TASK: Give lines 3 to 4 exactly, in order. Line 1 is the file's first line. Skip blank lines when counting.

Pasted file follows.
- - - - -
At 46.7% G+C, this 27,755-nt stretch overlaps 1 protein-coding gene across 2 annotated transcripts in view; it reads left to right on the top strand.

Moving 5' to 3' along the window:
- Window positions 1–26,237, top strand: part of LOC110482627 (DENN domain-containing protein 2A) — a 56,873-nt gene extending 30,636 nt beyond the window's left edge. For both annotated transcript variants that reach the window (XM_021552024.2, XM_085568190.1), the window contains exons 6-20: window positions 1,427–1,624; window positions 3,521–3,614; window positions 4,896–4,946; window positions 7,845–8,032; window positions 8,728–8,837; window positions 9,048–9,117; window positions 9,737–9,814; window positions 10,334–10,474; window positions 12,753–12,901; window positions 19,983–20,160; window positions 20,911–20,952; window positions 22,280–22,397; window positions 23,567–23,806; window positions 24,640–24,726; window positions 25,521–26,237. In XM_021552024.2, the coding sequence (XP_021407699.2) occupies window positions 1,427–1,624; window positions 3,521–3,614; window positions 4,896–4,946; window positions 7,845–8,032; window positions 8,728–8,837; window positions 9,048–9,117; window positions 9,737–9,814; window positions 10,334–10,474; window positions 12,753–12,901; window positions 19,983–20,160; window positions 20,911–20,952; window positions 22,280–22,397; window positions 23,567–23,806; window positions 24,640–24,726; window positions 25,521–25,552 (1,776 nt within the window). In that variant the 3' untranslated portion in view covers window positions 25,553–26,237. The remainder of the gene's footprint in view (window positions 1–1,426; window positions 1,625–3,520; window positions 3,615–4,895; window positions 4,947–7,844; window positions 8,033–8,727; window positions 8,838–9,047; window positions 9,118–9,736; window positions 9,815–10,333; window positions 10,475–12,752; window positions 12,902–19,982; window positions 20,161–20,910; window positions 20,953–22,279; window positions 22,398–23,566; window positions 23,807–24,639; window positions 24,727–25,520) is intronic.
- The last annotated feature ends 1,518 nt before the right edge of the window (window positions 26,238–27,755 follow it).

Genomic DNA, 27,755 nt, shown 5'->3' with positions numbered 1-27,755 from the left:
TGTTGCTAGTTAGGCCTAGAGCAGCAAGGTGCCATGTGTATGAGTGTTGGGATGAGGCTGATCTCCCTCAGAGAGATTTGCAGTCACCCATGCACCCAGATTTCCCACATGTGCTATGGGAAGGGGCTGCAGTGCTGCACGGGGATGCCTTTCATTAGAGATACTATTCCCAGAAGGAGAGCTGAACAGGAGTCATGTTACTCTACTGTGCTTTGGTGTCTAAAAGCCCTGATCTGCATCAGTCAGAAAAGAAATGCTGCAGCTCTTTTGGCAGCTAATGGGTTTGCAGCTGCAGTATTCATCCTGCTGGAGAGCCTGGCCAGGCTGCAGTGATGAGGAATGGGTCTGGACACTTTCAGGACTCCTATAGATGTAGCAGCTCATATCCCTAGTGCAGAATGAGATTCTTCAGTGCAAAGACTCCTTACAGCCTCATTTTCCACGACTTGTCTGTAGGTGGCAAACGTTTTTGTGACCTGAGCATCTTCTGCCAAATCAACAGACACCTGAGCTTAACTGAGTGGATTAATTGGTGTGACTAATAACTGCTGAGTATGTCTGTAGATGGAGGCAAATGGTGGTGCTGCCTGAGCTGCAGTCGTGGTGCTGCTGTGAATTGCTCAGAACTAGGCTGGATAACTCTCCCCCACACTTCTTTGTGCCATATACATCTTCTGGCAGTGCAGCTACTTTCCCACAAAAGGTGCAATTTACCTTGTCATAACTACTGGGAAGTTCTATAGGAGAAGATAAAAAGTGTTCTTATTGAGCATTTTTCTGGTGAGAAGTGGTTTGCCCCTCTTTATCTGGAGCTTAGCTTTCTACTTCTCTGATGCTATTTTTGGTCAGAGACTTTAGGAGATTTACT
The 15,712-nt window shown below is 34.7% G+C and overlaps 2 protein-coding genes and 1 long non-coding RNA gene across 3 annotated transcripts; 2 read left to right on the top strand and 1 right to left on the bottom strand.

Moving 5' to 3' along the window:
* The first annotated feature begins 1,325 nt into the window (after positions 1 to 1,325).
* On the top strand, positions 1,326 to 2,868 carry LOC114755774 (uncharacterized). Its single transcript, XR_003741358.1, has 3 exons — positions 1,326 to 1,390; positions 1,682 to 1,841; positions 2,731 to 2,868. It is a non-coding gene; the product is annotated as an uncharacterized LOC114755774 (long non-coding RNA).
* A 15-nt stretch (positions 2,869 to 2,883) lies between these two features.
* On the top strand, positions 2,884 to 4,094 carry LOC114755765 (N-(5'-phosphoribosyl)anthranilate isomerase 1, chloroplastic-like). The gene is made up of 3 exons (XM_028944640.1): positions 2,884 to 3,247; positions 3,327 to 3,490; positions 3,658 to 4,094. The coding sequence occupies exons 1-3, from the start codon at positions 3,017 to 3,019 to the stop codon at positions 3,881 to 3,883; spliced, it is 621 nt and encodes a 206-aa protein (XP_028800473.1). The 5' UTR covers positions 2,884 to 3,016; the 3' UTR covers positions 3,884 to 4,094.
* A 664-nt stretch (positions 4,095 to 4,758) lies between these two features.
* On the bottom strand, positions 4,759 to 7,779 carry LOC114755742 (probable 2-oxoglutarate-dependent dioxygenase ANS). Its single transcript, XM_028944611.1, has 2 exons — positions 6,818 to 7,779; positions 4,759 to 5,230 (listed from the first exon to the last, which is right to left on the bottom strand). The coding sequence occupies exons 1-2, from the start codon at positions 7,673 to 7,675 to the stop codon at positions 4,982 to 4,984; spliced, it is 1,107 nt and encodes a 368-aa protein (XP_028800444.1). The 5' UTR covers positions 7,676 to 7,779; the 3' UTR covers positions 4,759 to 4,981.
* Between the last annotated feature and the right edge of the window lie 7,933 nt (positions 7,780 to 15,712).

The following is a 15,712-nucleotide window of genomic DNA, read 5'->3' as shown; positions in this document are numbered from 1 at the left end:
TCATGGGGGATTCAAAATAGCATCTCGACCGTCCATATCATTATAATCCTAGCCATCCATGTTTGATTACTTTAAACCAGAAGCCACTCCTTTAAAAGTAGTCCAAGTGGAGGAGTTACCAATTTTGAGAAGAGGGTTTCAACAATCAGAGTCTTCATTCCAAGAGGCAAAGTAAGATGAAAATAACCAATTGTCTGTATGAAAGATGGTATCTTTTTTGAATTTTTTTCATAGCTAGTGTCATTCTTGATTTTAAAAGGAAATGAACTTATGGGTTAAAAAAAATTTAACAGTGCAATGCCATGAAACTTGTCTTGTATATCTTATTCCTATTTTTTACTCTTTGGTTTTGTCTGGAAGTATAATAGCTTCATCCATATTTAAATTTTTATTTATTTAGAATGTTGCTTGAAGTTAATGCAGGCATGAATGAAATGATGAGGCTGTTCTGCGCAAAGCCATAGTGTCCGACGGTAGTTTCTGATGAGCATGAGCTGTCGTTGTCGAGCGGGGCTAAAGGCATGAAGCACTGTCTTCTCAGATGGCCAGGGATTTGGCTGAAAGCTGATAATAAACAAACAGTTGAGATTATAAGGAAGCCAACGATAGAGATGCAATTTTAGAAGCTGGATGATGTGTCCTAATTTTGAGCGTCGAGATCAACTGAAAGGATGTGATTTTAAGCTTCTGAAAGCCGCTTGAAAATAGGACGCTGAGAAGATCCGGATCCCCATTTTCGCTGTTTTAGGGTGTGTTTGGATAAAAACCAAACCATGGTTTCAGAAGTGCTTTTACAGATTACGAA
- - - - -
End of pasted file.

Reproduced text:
- Window positions 1–26,237, top strand: part of LOC110482627 (DENN domain-containing protein 2A) — a 56,873-nt gene extending 30,636 nt beyond the window's left edge. For both annotated transcript variants that reach the window (XM_021552024.2, XM_085568190.1), the window contains exons 6-20: window positions 1,427–1,624; window positions 3,521–3,614; window positions 4,896–4,946; window positions 7,845–8,032; window positions 8,728–8,837; window positions 9,048–9,117; window positions 9,737–9,814; window positions 10,334–10,474; window positions 12,753–12,901; window positions 19,983–20,160; window positions 20,911–20,952; window positions 22,280–22,397; window positions 23,567–23,806; window positions 24,640–24,726; window positions 25,521–26,237. In XM_021552024.2, the coding sequence (XP_021407699.2) occupies window positions 1,427–1,624; window positions 3,521–3,614; window positions 4,896–4,946; window positions 7,845–8,032; window positions 8,728–8,837; window positions 9,048–9,117; window positions 9,737–9,814; window positions 10,334–10,474; window positions 12,753–12,901; window positions 19,983–20,160; window positions 20,911–20,952; window positions 22,280–22,397; window positions 23,567–23,806; window positions 24,640–24,726; window positions 25,521–25,552 (1,776 nt within the window). In that variant the 3' untranslated portion in view covers window positions 25,553–26,237. The remainder of the gene's footprint in view (window positions 1–1,426; window positions 1,625–3,520; window positions 3,615–4,895; window positions 4,947–7,844; window positions 8,033–8,727; window positions 8,838–9,047; window positions 9,118–9,736; window positions 9,815–10,333; window positions 10,475–12,752; window positions 12,902–19,982; window positions 20,161–20,910; window positions 20,953–22,279; window positions 22,398–23,566; window positions 23,807–24,639; window positions 24,727–25,520) is intronic.
- The last annotated feature ends 1,518 nt before the right edge of the window (window positions 26,238–27,755 follow it).